Why did Rajon Rondo receive only a one-game suspension for his his anti-gay outburst against gay referee Bill Kennedy?
It seemed the Kings point guard deserved a stiffer penalty.
In one sense, the NBA was hamstrung by previous rulings. Kobe Bryant and Joakim Noah were fined, but not suspended, for using anti-gay slurs in 2011. Rondo’s overall antics granted more leeway, but other considerations shortened Rondo’s suspension.
The timeline was important:
- Dec. 3: Rondo ejected for staring down Kennedy and then goes off on tirade
- Dec. 11: NBA suspends Rondo one game for “directing a derogatory and offensive term towards a game official and not leaving the court in a timely manner upon his ejection”
- Dec. 14: Kennedy comes out publicly as gay
NBA commissioner Adam Silver, via The Vertical Podcast with Woj:
Had I gone let’s say to two games from one game, or even possibly to three games, it would have been clear that something else was going on here, not just what was apparent on TV.
Because I should point out that those who watched the telecast, it’s not apparent at all what Rondo is saying, and it required in addition to the direct interviews of two officials on the floor and of course the referees’ report, an analysis of the tapes by two independent experts to determine that.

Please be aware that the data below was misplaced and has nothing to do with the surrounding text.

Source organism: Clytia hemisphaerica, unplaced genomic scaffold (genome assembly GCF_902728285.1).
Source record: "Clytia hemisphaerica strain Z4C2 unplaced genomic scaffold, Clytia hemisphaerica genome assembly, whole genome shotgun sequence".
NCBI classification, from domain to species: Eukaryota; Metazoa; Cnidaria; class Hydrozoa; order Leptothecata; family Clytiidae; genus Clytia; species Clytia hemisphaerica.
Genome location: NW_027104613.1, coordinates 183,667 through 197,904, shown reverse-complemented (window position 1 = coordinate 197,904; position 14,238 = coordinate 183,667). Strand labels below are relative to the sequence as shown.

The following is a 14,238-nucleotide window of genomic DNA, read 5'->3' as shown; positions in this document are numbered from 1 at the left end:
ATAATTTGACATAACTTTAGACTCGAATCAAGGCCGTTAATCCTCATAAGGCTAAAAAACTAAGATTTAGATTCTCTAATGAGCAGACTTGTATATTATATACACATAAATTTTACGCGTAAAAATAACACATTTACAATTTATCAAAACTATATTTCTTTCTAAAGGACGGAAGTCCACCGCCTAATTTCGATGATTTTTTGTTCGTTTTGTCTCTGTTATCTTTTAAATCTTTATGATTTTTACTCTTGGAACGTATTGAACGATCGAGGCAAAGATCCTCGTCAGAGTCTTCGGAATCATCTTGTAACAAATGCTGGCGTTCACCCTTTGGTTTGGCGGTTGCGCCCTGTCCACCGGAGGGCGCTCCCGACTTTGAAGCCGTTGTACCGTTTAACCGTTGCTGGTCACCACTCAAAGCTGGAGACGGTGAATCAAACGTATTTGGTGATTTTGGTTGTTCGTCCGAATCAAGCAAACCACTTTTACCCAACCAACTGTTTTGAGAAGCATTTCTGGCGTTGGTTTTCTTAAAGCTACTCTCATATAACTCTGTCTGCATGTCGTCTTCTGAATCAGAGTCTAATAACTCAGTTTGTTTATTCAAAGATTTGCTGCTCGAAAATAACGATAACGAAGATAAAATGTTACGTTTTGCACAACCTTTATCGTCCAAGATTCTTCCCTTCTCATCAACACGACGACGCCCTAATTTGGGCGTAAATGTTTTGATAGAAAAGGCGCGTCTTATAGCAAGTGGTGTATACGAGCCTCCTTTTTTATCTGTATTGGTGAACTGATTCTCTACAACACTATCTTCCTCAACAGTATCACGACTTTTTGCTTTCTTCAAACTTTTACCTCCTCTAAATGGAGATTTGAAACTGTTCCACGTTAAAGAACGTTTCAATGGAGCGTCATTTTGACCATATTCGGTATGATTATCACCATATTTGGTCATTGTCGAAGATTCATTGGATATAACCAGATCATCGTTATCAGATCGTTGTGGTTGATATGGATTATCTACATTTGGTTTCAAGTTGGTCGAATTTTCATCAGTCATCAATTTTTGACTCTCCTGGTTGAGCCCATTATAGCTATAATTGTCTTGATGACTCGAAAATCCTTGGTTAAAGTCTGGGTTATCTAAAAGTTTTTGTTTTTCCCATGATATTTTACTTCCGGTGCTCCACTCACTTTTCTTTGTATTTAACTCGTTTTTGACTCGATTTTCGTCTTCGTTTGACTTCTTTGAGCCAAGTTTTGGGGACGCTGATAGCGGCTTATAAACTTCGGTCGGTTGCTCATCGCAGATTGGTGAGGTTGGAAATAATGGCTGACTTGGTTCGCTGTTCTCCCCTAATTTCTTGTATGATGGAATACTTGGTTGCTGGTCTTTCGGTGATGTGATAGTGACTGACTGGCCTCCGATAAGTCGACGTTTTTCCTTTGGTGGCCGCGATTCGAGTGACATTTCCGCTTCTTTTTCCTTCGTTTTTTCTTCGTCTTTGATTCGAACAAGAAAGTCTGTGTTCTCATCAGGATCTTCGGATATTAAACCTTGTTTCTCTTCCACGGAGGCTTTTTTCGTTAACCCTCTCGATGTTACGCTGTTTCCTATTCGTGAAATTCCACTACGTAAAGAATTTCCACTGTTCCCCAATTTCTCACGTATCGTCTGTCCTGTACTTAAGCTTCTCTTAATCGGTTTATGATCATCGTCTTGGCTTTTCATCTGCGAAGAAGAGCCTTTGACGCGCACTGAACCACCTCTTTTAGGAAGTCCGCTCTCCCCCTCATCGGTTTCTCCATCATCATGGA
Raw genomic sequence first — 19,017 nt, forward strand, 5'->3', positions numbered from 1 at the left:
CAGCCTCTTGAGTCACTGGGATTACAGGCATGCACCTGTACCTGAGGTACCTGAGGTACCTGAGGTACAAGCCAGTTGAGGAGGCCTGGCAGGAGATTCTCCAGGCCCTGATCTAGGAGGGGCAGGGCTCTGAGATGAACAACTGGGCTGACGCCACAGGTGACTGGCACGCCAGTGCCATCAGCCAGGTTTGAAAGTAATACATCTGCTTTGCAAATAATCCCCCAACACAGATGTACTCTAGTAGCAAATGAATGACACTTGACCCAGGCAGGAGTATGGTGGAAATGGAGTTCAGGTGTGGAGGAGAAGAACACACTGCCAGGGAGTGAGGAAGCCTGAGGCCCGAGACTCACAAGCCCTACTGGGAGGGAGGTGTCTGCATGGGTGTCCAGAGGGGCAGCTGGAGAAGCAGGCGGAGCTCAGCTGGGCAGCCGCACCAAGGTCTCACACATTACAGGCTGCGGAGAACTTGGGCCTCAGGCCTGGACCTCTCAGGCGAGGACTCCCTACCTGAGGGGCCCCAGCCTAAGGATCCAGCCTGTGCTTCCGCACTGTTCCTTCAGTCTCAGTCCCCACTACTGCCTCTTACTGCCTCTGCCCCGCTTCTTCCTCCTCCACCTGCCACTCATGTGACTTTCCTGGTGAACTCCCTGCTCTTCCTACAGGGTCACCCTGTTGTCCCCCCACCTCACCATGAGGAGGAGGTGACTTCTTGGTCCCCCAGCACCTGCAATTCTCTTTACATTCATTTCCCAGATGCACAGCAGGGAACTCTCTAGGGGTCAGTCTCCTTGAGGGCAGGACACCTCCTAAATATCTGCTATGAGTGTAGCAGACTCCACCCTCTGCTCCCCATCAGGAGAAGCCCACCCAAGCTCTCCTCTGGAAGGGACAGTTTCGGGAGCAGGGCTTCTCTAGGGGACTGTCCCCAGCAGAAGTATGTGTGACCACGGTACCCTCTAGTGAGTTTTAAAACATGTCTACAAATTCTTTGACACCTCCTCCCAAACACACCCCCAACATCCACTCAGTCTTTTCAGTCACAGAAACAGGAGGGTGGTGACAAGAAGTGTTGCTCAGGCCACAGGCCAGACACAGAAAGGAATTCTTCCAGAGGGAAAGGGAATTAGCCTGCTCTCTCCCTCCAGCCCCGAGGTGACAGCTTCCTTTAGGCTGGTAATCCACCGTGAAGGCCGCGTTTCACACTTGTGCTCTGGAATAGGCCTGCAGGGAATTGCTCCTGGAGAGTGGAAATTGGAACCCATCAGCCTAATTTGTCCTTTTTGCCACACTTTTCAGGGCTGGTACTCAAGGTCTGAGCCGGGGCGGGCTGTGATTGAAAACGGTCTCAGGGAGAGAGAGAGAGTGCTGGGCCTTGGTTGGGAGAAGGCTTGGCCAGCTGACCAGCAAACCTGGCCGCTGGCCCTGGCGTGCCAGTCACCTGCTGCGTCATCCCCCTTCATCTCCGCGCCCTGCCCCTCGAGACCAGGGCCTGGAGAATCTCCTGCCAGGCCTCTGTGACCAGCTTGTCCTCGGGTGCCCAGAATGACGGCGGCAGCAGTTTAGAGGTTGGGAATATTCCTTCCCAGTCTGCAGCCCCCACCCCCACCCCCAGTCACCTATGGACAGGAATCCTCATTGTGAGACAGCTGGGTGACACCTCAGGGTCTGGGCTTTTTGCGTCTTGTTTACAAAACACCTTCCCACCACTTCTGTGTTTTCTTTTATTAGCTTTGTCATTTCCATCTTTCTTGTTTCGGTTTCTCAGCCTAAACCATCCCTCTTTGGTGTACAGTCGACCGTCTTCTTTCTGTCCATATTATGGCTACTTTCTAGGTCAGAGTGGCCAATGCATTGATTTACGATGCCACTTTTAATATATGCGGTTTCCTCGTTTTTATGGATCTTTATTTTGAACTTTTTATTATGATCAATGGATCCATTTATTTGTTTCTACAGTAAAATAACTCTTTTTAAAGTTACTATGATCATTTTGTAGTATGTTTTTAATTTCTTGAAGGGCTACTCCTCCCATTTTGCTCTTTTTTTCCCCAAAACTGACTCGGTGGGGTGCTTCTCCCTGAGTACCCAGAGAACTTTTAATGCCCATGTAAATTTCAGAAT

But, while Bill Kennedy was known to be gay by many people in the league, Bill Kennedy had never made that very, very personal decision to publicly come out and announce to the world that he was a gay NBA referee.
And my view – just because the chronology here is important. We made the decision to suspend Rondo for one game on Friday. Bill Kennedy’s decision to become public about being gay was not made until Monday, when you released that story. And he did not talk to me until Sunday, to tell me he had made that decision.
So, I have to say, in the back of my mind, I was concerned about that.
It did not seem appropriate to me that I should, by virtue of a bad act by Rajon Rondo, out Bill Kennedy.
Silver’s compassion is laudable. Coming out should have been Kennedy’s decision and his alone.
But there’s another spin: Rondo might have received a lesser suspension because Kennedy, who was open in some circles, hadn’t yet chosen to share his sexual orientation publicly. That doesn’t seem fair.
Of course, not everything can be fair, and Silver’s concerns were accurate. When the league suspended Rondo eight days after the incident, Kurt noted the odd timing. A longer suspension would’ve raised more flags.
Rondo put everyone – especially Kennedy – in a tough spot. I hope Kennedy was comfortable coming out publicly and didn’t feel he had his hand forced. And I hope Rondo understands the gravity of his actions.
Rondo will have to answer for them tonight, when Sacramento visits the Timberwolves for Rondo’s first game back from suspension. He and the Kings should feel fortunate he’s returning so soon.
If you’re a Comcast subscriber in Northern California, you can stream tonight’s Kings-Timberwolves game here.